One of the benefits of using ABS is the ability to draw flat creations and peel them out when you’re done. This does work pretty well, although it’s best to wait a few seconds before attempting to touch what you’ve just made. You may also experience a slight amount of sticking, especially when drawing on paper, but mostly it’s not a big problem. Another downside of ABS is the smell. While it’s not as bad as it could be, there’s still a bit of an unpleasant melting plastic aroma in the air while using the 3Doodler.
Once you draw something upwards and it cools off a bit, you can keep adding more plastic to the same structure to make it more sturdy. The plastic sticks well to other plastic filaments, making it possible to gradually build little structures.There are many techniques you can try, and the 3Doodler website and social networks are full of ideas and suggestions. But don’t expect miraculous things to happen as soon as you start using the 3Doodler. It’s actually not as easy as it looks.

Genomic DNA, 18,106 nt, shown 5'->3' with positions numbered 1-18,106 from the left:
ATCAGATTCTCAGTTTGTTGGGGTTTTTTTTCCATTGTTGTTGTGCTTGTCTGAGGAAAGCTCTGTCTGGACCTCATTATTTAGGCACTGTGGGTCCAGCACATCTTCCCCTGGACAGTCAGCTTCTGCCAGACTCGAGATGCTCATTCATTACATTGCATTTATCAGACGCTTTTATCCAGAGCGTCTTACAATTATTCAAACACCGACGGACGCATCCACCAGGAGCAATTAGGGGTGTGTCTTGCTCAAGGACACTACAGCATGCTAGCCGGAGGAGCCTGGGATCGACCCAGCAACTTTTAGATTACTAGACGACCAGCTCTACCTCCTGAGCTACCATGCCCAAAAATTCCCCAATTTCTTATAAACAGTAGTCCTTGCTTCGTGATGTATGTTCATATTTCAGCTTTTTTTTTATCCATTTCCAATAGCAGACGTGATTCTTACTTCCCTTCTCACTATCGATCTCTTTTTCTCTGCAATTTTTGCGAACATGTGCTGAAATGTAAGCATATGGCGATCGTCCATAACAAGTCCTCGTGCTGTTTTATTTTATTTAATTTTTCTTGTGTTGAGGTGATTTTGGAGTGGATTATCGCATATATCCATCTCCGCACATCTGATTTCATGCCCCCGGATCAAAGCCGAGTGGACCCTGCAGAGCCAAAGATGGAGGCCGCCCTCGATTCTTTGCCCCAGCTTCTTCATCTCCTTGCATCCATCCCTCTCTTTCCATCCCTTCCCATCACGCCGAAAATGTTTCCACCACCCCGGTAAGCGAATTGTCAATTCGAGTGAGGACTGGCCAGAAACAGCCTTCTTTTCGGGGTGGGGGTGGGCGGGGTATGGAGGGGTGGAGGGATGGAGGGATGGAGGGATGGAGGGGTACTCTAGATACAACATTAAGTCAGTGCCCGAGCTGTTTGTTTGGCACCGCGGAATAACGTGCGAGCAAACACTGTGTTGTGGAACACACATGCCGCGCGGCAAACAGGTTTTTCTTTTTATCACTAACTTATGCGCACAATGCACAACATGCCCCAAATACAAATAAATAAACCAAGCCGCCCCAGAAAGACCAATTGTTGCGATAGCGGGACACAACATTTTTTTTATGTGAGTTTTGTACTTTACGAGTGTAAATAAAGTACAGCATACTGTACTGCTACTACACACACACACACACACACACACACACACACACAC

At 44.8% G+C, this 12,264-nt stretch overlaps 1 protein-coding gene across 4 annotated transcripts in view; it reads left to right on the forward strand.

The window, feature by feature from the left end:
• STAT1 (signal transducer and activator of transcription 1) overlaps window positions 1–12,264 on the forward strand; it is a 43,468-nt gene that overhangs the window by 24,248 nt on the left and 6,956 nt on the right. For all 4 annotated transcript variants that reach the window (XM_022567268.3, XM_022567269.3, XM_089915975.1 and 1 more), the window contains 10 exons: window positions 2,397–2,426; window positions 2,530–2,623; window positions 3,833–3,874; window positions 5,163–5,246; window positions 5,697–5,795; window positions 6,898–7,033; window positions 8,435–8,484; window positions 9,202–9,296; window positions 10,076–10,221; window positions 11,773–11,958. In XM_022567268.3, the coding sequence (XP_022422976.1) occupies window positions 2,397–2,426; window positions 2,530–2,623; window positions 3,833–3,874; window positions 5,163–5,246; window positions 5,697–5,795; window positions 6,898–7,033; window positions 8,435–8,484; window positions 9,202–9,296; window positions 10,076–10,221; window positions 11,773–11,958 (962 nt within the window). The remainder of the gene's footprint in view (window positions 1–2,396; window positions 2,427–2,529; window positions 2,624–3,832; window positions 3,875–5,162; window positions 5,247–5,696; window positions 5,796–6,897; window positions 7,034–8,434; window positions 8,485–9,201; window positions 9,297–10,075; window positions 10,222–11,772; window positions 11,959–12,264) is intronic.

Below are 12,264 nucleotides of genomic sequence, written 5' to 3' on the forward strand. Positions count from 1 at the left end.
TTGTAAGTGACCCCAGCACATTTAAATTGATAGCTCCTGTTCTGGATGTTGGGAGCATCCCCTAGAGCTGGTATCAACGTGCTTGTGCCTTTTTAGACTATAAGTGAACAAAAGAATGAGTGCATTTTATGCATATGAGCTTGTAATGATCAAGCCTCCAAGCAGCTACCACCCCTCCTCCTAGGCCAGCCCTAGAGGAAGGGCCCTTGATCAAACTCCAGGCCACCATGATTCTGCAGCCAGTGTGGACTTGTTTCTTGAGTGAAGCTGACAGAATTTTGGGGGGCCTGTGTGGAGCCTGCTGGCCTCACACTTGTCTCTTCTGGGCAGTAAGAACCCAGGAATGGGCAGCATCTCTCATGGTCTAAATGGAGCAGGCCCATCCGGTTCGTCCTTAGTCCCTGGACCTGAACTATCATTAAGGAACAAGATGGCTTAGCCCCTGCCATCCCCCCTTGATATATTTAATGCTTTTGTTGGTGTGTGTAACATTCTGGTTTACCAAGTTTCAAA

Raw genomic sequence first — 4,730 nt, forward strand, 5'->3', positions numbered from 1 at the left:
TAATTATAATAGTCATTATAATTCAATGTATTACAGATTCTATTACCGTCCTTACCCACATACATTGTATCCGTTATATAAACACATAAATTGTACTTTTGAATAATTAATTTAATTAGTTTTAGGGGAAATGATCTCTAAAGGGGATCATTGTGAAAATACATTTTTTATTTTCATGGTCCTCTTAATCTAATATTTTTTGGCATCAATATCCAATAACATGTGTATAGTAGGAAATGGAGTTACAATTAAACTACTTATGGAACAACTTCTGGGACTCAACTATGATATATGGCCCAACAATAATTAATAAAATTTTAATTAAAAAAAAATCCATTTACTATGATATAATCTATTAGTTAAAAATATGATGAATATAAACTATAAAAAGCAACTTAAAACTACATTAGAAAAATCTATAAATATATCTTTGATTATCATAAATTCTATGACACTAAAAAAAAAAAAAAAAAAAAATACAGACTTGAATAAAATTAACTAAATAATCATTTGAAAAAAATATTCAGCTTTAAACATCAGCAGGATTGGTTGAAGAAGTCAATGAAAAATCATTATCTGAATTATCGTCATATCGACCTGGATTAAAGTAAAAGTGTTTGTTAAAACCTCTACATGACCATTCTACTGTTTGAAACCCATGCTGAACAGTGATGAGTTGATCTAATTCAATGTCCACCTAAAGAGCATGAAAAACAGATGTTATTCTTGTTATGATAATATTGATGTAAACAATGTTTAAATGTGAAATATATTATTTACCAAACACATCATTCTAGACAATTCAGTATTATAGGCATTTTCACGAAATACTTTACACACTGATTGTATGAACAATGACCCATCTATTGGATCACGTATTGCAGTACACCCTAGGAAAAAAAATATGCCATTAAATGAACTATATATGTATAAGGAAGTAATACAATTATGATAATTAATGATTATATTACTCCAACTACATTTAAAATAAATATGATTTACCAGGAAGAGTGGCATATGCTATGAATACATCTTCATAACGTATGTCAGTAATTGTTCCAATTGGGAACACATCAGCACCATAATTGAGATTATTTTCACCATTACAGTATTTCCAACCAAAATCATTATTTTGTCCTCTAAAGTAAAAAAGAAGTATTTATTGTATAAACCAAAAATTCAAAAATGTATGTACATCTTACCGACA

Living With The 3Doodler
The 3Doodler is a fun little toy. The plastic is colorful, the pen is enjoyable to use (despite being a bit scary at times), and if you have the patience, you can probably create some pretty awesome things. There are some caveats, though.
First, there is that matter of patience. You will need a certain amount of it to create anything beyond heart-shaped plastic. You will also need to have some sort of talent for this (can be developed to some extent while using the 3Doodler). If you don’t see yourself sitting with this thing plugged in and buzzing for hours, it might not be for you. Although it’s essentially a toy, it’s not really suitable for young kids. It’s a bit hard to use, and the super hot tip can get pretty dangerous.